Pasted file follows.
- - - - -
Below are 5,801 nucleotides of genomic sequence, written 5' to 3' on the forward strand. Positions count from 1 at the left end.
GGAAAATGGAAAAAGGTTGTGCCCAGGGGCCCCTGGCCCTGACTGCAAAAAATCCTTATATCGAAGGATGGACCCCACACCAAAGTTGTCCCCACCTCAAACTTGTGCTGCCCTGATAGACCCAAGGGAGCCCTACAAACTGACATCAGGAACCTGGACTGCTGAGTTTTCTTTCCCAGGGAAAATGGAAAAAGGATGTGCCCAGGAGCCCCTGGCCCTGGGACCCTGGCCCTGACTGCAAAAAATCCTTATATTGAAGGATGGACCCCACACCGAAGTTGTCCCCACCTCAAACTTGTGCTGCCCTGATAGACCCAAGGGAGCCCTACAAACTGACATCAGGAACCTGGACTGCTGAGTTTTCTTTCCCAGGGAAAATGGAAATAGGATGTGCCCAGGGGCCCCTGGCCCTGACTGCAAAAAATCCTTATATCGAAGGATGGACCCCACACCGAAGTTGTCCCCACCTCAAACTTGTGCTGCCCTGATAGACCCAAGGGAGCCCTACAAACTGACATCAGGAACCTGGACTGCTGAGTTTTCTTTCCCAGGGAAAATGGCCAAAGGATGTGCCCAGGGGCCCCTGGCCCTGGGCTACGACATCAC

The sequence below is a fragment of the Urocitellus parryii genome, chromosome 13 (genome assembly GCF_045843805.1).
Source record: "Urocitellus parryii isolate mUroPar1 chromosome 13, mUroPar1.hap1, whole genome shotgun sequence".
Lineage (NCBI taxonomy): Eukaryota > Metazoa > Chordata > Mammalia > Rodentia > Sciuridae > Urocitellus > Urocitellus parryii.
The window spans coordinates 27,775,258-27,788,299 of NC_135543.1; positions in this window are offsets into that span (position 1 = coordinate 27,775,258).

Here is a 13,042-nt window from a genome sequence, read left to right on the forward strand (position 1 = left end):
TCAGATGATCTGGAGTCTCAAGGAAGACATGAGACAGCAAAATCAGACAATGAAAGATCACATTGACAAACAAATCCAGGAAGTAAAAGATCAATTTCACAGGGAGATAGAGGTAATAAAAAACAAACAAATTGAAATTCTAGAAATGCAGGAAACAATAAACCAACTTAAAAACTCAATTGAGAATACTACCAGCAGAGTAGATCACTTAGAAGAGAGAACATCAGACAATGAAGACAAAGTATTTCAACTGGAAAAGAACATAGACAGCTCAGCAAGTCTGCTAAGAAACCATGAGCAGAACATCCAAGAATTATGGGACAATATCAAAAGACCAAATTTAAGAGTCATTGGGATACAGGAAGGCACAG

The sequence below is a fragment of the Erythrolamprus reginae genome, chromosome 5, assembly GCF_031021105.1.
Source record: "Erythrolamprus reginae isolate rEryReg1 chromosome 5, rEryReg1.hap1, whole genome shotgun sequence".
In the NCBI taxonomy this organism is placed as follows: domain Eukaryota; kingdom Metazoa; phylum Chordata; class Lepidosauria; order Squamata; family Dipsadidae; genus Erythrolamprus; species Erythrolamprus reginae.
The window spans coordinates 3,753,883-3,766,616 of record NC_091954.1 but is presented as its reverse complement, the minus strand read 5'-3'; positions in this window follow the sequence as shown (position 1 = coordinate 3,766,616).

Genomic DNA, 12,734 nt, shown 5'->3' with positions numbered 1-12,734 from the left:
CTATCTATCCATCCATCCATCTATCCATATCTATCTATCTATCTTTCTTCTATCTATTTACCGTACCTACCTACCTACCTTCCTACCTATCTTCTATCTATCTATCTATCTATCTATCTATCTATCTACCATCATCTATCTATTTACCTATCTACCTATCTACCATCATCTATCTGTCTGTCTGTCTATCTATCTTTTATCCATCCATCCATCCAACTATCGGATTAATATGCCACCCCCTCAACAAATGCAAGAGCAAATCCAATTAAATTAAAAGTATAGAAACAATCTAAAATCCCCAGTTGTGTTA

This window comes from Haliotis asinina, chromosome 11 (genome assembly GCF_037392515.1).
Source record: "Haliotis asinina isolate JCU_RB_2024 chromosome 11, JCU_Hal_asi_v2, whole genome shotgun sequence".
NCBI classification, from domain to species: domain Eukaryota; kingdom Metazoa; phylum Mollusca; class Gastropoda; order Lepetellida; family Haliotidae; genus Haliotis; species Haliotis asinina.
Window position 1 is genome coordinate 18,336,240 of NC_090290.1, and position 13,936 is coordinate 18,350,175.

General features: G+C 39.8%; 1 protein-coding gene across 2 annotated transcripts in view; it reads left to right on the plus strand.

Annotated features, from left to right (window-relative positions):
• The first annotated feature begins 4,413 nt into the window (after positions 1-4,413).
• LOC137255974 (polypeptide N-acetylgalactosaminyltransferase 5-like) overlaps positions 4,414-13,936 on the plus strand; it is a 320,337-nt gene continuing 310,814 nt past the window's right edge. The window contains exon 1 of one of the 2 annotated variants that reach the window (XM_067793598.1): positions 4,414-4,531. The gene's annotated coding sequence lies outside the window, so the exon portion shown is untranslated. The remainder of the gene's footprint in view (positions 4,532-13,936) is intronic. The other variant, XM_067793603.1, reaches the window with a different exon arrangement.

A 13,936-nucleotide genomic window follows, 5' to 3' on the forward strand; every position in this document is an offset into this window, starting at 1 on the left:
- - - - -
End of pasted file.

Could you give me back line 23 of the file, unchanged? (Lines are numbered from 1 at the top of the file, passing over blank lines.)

A 13,936-nucleotide genomic window follows, 5' to 3' on the forward strand; every position in this document is an offset into this window, starting at 1 on the left: